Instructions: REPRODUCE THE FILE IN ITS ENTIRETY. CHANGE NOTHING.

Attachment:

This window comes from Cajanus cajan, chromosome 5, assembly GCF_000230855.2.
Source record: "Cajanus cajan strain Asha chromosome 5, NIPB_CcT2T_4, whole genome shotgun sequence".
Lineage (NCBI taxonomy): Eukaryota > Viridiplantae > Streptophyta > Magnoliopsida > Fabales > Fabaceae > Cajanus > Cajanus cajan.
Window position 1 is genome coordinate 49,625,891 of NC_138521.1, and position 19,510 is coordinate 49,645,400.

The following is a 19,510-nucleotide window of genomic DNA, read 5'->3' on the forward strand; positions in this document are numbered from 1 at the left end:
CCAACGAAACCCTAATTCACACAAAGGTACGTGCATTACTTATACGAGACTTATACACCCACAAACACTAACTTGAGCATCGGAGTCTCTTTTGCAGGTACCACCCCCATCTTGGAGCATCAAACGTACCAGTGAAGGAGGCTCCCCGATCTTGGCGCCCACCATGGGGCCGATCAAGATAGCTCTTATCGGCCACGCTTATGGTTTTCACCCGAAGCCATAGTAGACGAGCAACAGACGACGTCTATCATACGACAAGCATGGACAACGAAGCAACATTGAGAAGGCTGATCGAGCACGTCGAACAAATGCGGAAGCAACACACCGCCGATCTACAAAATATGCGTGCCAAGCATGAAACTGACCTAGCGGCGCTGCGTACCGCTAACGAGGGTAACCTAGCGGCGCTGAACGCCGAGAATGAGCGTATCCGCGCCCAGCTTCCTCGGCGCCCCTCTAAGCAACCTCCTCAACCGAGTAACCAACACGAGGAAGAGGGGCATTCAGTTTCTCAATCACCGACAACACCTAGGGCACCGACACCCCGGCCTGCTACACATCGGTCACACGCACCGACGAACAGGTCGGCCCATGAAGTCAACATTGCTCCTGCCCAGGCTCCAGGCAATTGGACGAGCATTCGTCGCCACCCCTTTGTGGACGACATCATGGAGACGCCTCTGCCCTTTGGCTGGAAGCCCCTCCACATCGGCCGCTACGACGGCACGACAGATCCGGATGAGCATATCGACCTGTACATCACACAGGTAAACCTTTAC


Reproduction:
This window comes from Cajanus cajan, chromosome 5, assembly GCF_000230855.2.
Source record: "Cajanus cajan strain Asha chromosome 5, NIPB_CcT2T_4, whole genome shotgun sequence".
Lineage (NCBI taxonomy): Eukaryota > Viridiplantae > Streptophyta > Magnoliopsida > Fabales > Fabaceae > Cajanus > Cajanus cajan.
Window position 1 is genome coordinate 49,625,891 of NC_138521.1, and position 19,510 is coordinate 49,645,400.

The following is a 19,510-nucleotide window of genomic DNA, read 5'->3' on the forward strand; positions in this document are numbered from 1 at the left end:
CCAACGAAACCCTAATTCACACAAAGGTACGTGCATTACTTATACGAGACTTATACACCCACAAACACTAACTTGAGCATCGGAGTCTCTTTTGCAGGTACCACCCCCATCTTGGAGCATCAAACGTACCAGTGAAGGAGGCTCCCCGATCTTGGCGCCCACCATGGGGCCGATCAAGATAGCTCTTATCGGCCACGCTTATGGTTTTCACCCGAAGCCATAGTAGACGAGCAACAGACGACGTCTATCATACGACAAGCATGGACAACGAAGCAACATTGAGAAGGCTGATCGAGCACGTCGAACAAATGCGGAAGCAACACACCGCCGATCTACAAAATATGCGTGCCAAGCATGAAACTGACCTAGCGGCGCTGCGTACCGCTAACGAGGGTAACCTAGCGGCGCTGAACGCCGAGAATGAGCGTATCCGCGCCCAGCTTCCTCGGCGCCCCTCTAAGCAACCTCCTCAACCGAGTAACCAACACGAGGAAGAGGGGCATTCAGTTTCTCAATCACCGACAACACCTAGGGCACCGACACCCCGGCCTGCTACACATCGGTCACACGCACCGACGAACAGGTCGGCCCATGAAGTCAACATTGCTCCTGCCCAGGCTCCAGGCAATTGGACGAGCATTCGTCGCCACCCCTTTGTGGACGACATCATGGAGACGCCTCTGCCCTTTGGCTGGAAGCCCCTCCACATCGGCCGCTACGACGGCACGACAGATCCGGATGAGCATATCGACCTGTACATCACACAGGTAAACCTTTAC